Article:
METHODS

This is a multicenter prospective data collection of consecutive patients with adult thoracolumbar spinal deformity. Clinical measures of disability included the Oswestry Disability Index (ODI), Scoliosis Research Society-22 Patient Questionnaire (SRS-22), and 36-Item Short-Form Health Survey (SF-36). Cervical radiographic parameters were correlated with global sagittal parameters within the nonoperative and operative cohorts. A partial correlation analysis was performed controlling for C-7 SVA. The operative group was subanalyzed by the magnitude of global deformity (C-7 SVA ≥ 5 cm vs < 5 cm).

RESULTS

A total of 318 patients were included (186 operative and 132 nonoperative). The mean age was 55.4 ± 14.9 years. Operative patients had significantly worse baseline HRQOL and significantly larger C-7 SVA, pelvic tilt (PT), mismatch between pelvic incidence and lumbar lordosis (PI-LL), and C2-7 SVA. The operative patients with baseline C-7 SVA ≥ 5 cm had significantly larger C2-7 lordosis (CL), C2-7 SVA, C-7 SVA, PI-LL, and PT than patients with a normal C-7 SVA. For all patients, baseline C2-7 SVA and CL significantly correlated with baseline ODI, Physical Component Summary (PCS), SRS Activity domain, and SRS Appearance domain. Baseline C2-7 SVA also correlated with SRS Pain and SRS Total. For the operative patients with baseline C-7 SVA ≥ 5 cm, the 2-year C2-7 SVA significantly correlated with 2-year Mental Component Summary, SRS Mental, SRS Satisfaction, and decreases in ODI. Decreases in C2-7 SVA at 2 years significantly correlated with lower ODI at 2 years. Using partial correlations while controlling for C-7 SVA, the C2-7 SVA correlated significantly with baseline ODI (r = 0.211, p = 0.002), PCS (r = −0.178, p = 0.009), and SRS Activity (r = −0.145, p = 0.034) for the entire cohort. In the subset of operative patients with larger thoracolumbar deformities, the change in C2-7 SVA correlated with change in ODI (r = −0.311, p = 0.03).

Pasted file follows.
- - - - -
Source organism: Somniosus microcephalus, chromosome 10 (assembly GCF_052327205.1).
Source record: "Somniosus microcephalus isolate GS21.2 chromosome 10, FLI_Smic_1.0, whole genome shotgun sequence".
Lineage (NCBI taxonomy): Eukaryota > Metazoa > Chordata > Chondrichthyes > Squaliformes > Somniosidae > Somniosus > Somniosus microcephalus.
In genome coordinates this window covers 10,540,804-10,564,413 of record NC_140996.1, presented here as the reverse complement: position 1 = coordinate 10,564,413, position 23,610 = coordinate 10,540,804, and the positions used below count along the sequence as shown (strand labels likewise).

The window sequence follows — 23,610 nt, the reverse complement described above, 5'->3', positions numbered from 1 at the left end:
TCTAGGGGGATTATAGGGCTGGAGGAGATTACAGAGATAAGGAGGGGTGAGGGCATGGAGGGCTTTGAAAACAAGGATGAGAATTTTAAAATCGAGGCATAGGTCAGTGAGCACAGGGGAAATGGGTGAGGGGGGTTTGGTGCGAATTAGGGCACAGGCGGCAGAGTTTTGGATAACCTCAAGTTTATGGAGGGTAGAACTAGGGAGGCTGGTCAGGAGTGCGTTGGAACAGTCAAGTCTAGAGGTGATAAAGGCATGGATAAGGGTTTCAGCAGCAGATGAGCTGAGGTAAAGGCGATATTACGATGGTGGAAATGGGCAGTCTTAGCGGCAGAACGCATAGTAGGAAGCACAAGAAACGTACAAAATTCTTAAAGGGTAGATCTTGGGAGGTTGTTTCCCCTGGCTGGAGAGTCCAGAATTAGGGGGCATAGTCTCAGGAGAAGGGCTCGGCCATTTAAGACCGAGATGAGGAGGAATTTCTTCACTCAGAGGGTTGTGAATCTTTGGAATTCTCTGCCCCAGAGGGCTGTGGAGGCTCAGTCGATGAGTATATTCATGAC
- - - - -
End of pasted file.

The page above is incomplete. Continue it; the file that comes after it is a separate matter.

CONCLUSIONS

Changes in cervical lordosis correlate to HRQOL improvements in thoracolumbar deformity patients at 2-year follow-up. Regional cervical sagittal parameters such as CL and C2–7 SVA are correlated with clinical measures of regional disability and health status in patients with adult thoracolumbar scoliosis. This effect may be direct or a reciprocal effect of the underlying global deformities on regional cervical alignment. However, the partial correlation analysis, controlling for the magnitude of the thoracolumbar deformity, suggests that there is a direct effect of cervical alignment on health measures. Improvements in regional cervical alignment postoperatively correlated positively with improved HRQOL.

Full access

Micheal Raad, Brian J. Neuman, Amit Jain, Hamid Hassanzadeh, Peter G. Passias, Eric Klineberg, Gregory M. Mundis Jr., Themistocles S. Protopsaltis, Emily K. Miller, Justin S. Smith, Virginie Lafage, D. Kojo Hamilton, Shay Bess, Khaled M. Kebaish, Daniel M. Sciubba and the International Spine Study Group

OBJECTIVE

Given the recent shift in health care toward quality reporting requirements and a greater emphasis on a cost-quality approach, patient stratification with respect to long-term outcomes and the use of health care resources is of increasing value. Stratification tools may be effective if they are simple and evidence based. The authors hypothesize that preoperative patient-reported activity levels might independently predict postoperative outcomes in patients with adult spinal deformity.

METHODS

This is a retrospective cohort. A total of 575 patients in a prospective adult spinal deformity surgical database were identified with complete data regarding the preoperative level of activity. Answers to question 5 of the Scoliosis Research Society-22r Patient Questionnaire (SRS-22r) were used to stratify patients into active and inactive groups. Outcomes were length of hospital stay (LOS), level of activity, and reaching the minimum clinically important difference (MCID) for SRS-22r domains and the Physical Component Summary (PCS) of the SF-36 at 2 years postoperatively. The 2 groups were compared with respect to several potential confounders. Covariates with p < 0.1 were controlled for. The impact of activity on LOS was assessed using multivariate negative binomial regression analysis. Multivariate logistic regression models additionally controlling for the respective baseline health-related quality of life (HRQOL) scores were used to assess the association between preoperative activity levels and reaching the MCID at 2 years postoperatively.